And these characters and bodies are all overlaid and interwoven with stuff. Recent critical work that examines the meaning of stuff, as a specific form of objects and things, stresses its curious in-between nature; not quite important enough to be an ‘artefact’, but nonetheless material. As a result, as Daniel Miller notes in his book Stuff, it provokes a ‘challenge to our common-sense opposition between the person and the thing, the animate and inanimate, the subject and the object’. This challenge evokes the critique disability practises, not only to normative bodies, but also to assumed relationships between disabled selfhood and technology. Recently, I watched again Regan Brashear’s wonderful 2013 documentary Fixed: The Science/Fiction of Human Enhancement and was struck by how intelligently the film positions questions of the social impact of future technologies. Brashear juxtaposes the giddy excitement of transhumanists fixated on body upgrades with the stuff of disability lives (wheelchair batteries that don’t work), and sets military-led prosthetics design against what scholar and disability activist Gregor Wolbring (interviewed in the film and shown with the low-tech, everyday stuff of his home) has eloquently termed the ‘ability expectations’ of many emerging technologies. Fixed asks us to think about how we conceive the connections between people and objects, especially technologies that appear to naturally suggest ‘progress’.
Science fiction has explored these connections for decades. In his 1962 novel Do Androids Dream of Electric Sheep? Philip K Dick coined a word for stuff: kipple. Kipple, character John R Isidore explains, is ‘useless objects’, the kind of material that just turns up – paperwork, detritus, leftover technology – almost without origin. If kipple is left untouched, Isidore continues, it multiplies: ‘it always gets more and more’. He adds: ‘no one can win against kipple […] the entire universe is moving toward a final state of total, absolute kippleization’. In a world dying through overuse, Dick suggests, we’re in a losing battle against stuff.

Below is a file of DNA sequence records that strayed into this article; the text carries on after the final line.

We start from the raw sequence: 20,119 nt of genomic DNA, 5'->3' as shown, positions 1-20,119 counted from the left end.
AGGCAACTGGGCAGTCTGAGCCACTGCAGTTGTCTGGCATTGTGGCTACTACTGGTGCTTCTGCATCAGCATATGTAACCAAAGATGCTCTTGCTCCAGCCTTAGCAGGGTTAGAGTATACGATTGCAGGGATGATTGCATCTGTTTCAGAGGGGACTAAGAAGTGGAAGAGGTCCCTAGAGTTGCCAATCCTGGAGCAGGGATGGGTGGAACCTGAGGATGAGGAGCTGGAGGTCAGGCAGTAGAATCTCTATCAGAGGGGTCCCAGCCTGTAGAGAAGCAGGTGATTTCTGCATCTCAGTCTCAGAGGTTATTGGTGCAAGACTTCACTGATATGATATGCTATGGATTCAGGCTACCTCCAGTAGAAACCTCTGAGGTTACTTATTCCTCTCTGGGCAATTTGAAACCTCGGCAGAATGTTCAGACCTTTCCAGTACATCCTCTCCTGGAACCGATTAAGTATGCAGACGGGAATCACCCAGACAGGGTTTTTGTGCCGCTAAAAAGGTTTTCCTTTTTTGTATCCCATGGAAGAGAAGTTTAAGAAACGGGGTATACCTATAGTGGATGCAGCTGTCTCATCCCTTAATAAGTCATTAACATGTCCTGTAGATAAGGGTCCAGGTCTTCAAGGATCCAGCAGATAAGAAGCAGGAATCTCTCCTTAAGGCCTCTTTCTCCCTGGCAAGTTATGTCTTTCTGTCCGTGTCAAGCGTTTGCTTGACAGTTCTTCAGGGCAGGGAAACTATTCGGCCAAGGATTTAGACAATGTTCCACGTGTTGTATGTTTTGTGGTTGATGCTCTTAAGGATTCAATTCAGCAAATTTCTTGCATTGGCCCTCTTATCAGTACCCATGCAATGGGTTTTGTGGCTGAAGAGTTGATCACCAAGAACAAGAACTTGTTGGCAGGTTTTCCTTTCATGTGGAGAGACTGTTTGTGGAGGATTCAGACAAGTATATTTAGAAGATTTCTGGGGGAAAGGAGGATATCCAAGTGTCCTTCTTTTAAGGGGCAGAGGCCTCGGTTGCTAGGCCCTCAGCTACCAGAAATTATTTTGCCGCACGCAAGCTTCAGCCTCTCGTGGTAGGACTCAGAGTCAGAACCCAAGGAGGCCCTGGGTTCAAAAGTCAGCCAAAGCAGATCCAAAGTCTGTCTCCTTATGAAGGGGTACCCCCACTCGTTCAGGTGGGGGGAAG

An important context here: Isidore is disabled, labelled ‘defective’ because of his exposure to radioactive fallout and frequently called a ‘chickenhead’, an analogy that centres on assumptions of his supposed cognitive impairment. But when not called chickenhead, Isidore is termed ‘special’, and the word’s dual meaning alludes to his moral code and the empathy he displays to the novel’s androids. In addition, Isidore keeps kipple at bay, achieving a ‘stasis between the pressure of kipple and nonkipple’ in his apartment. Isidore’s exceptionalism, Dick stresses, is not any kind of deficit but rather the ability to manage the stuff destroying the planet.
Gibson casually drops the word kipple across his fiction, acknowledging Dick’s prescience in understanding the importance of stuff. But where Gibson sees polymer gloss and the cyberpunk gleam of body parts, Dick writes stuff differently. Gibson’s foam is strange, but useful and weirdly attractive; Dick’s kipple will devour the universe. But if Gibson’s disabled characters are always pulled towards the shape (or memory) of wholeness, Isidore interacts with and regulates the stuff of the world. It’s an everyday, ordinary example of Miller’s challenge maybe, but without doubt a disability rethinking of subject and object, people and the stuff of technology.
Adam Pottle – ‘Segregating the Chickenheads: Philip Dick’s Do Androids Dream of Electric Sheep? and the Post/humanism of the American Eugenics Movement’, Disability Studies Quarterly: https://dsq-sds.org/article/view/3229/3262.